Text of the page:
Eight years ago, on the 19th of the Hebrew month of Elul, God called my mother, Ruth Schochet Benson, to leave this physical world.
On Thursday, I will pray with a minyan and recite the kaddish for her.
I will also be thinking of my father, Jacob Benson, who was gathered in by God on the 19th of Chesvan, almost 33 years ago.
Both of my parents have been gone for over 7 years, so I am confident that their souls have reached the highest heavenly realm where many Jews believe that God himself explicates the Torah.
For a long time, as an adult, I have been apathetic about regular participation in prayer with a Jewish quorum, though it was a very important part of my teenage years.
Then, after the horror at the Tree of Life Synagogue last October, I felt that just showing up (as Woody Allen noted) was vitally important. I began attending Shabbat services more often.
And, I began to pay more attention to the weekly Torah reading. The more I paid attention, the more I would remember the words of Ben Bag Bag from the Talmud speaking of the Torah:
turn it and turn it again, for all is in it; see through it; grow old and worn in it; do not budge from it, for there is nothing that works better than it.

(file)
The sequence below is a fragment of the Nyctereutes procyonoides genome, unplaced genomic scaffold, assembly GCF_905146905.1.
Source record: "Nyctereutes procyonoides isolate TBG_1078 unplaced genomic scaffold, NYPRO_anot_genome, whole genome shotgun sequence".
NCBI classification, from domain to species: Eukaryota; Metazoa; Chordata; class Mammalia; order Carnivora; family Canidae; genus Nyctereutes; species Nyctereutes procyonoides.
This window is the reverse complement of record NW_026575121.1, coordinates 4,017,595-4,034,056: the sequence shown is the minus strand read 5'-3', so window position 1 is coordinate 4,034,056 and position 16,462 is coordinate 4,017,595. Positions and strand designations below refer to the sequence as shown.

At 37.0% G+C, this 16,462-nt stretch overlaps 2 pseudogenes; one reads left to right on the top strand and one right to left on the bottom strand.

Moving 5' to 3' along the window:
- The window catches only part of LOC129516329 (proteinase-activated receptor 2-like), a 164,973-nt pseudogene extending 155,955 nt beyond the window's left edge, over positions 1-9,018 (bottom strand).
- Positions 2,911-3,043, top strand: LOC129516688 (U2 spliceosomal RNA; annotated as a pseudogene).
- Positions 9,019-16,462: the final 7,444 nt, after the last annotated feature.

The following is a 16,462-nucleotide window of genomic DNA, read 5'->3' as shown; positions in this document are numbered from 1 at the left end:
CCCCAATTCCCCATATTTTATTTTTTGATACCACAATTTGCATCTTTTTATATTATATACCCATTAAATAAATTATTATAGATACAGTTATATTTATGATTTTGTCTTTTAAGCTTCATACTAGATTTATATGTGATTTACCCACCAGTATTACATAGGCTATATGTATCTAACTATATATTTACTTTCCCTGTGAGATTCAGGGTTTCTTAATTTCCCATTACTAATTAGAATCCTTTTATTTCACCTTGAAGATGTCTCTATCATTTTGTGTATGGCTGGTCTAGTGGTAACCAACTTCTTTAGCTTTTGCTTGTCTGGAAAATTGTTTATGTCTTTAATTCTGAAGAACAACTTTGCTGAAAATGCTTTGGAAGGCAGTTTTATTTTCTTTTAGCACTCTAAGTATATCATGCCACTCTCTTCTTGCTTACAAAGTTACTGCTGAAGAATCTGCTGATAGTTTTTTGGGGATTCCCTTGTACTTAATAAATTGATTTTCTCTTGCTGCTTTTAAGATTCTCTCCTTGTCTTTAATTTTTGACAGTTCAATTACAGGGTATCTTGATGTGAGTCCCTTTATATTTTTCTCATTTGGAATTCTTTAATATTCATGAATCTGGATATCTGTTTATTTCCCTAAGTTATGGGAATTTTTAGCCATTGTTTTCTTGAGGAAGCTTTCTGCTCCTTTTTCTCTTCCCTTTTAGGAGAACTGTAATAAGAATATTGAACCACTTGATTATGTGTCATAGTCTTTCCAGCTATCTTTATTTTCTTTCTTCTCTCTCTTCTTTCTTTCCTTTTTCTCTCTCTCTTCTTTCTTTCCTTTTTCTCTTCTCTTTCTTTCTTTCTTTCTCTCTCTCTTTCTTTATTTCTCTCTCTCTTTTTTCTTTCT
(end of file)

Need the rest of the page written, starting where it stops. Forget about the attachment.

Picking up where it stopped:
I knew that I had neglected Torah study for too long.
I also decided that I wanted to become a baal koreh – a reader of the weekly Torah portion – something I haven’t done since my bar mitzva. Which meant I not only had to study and understand the words, but learn to sing the Torah in a pleasant way so that others would be drawn to it.
I’m starting slowly. I will be the baal koreh this Thursday, the 19th of Elul, and I will chant the first 15 verses from the chapter – Ki Tavo – of the fifth book of the Torah – Devarim (Deuteronomy).
As I have studied and reviewed these verses, they have served to deepen and renew the connection between my parents and me.
I grew up in galut – exile – and I still live in exile. But my parents’ home was a home that made exile tolerable. I think because there was always hope…and faith. Hope and faith that there was a plan and purpose to life and that, whatever the circumstances, life was a blessing to be cherished and enjoyed.
My parents loved Judaism and they loved Israel. They imparted this love to my sister and brother and me gently and subtly. We each developed our own attachments that built on the foundations that my mother and father laid for us.
So, this week, when I chant this verse from the Torah:
And it will be, when you come into the land which the Lord, your God, gives you for an inheritance, and you possess it and settle in it
I will think of the home that my siblings and I grew up in and that today, 11 out of 12 (so far) of my parents’ great-grandchildren are growing up in Israel. I will think of the respect that my parents taught us for God’s promise of the land of Israel as our inheritance.
And, as I read further:
Then, you shall rejoice with all the good that the Lord, your God, has granted you and your household…
I will be filled with gratitude for my parents and the pleasant pathways of Torah they taught.